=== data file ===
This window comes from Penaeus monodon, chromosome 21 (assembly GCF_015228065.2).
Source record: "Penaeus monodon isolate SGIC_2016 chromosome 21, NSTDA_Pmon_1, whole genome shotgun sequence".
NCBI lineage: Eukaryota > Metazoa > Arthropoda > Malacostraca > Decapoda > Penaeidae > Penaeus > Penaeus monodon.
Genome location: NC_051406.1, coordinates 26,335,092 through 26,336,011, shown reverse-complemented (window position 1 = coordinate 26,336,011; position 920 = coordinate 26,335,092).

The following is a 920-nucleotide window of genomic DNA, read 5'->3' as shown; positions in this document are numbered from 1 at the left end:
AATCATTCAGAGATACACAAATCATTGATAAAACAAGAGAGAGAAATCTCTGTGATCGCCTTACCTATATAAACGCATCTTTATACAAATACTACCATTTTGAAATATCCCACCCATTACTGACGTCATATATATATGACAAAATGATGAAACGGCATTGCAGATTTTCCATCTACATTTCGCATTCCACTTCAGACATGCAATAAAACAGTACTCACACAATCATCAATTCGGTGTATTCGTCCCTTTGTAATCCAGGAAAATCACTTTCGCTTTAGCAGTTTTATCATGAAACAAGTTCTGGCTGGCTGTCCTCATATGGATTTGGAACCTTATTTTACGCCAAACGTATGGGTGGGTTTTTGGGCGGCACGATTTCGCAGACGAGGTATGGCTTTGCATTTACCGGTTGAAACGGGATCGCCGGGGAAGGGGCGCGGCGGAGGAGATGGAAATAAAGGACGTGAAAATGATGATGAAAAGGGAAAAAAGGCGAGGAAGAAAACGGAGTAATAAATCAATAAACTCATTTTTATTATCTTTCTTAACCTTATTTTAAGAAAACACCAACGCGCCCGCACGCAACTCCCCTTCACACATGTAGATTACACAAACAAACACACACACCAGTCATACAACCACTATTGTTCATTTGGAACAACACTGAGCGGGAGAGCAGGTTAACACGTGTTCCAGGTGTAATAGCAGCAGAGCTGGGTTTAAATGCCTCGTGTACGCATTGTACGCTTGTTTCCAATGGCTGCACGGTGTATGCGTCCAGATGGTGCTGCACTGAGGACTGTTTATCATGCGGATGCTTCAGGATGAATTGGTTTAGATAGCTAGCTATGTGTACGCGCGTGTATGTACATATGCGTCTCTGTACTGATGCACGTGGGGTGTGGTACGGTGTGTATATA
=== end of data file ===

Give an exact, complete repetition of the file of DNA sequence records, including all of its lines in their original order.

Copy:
This window comes from Penaeus monodon, chromosome 21 (assembly GCF_015228065.2).
Source record: "Penaeus monodon isolate SGIC_2016 chromosome 21, NSTDA_Pmon_1, whole genome shotgun sequence".
NCBI lineage: Eukaryota > Metazoa > Arthropoda > Malacostraca > Decapoda > Penaeidae > Penaeus > Penaeus monodon.
Genome location: NC_051406.1, coordinates 26,335,092 through 26,336,011, shown reverse-complemented (window position 1 = coordinate 26,336,011; position 920 = coordinate 26,335,092).

The following is a 920-nucleotide window of genomic DNA, read 5'->3' as shown; positions in this document are numbered from 1 at the left end:
AATCATTCAGAGATACACAAATCATTGATAAAACAAGAGAGAGAAATCTCTGTGATCGCCTTACCTATATAAACGCATCTTTATACAAATACTACCATTTTGAAATATCCCACCCATTACTGACGTCATATATATATGACAAAATGATGAAACGGCATTGCAGATTTTCCATCTACATTTCGCATTCCACTTCAGACATGCAATAAAACAGTACTCACACAATCATCAATTCGGTGTATTCGTCCCTTTGTAATCCAGGAAAATCACTTTCGCTTTAGCAGTTTTATCATGAAACAAGTTCTGGCTGGCTGTCCTCATATGGATTTGGAACCTTATTTTACGCCAAACGTATGGGTGGGTTTTTGGGCGGCACGATTTCGCAGACGAGGTATGGCTTTGCATTTACCGGTTGAAACGGGATCGCCGGGGAAGGGGCGCGGCGGAGGAGATGGAAATAAAGGACGTGAAAATGATGATGAAAAGGGAAAAAAGGCGAGGAAGAAAACGGAGTAATAAATCAATAAACTCATTTTTATTATCTTTCTTAACCTTATTTTAAGAAAACACCAACGCGCCCGCACGCAACTCCCCTTCACACATGTAGATTACACAAACAAACACACACACCAGTCATACAACCACTATTGTTCATTTGGAACAACACTGAGCGGGAGAGCAGGTTAACACGTGTTCCAGGTGTAATAGCAGCAGAGCTGGGTTTAAATGCCTCGTGTACGCATTGTACGCTTGTTTCCAATGGCTGCACGGTGTATGCGTCCAGATGGTGCTGCACTGAGGACTGTTTATCATGCGGATGCTTCAGGATGAATTGGTTTAGATAGCTAGCTATGTGTACGCGCGTGTATGTACATATGCGTCTCTGTACTGATGCACGTGGGGTGTGGTACGGTGTGTATATA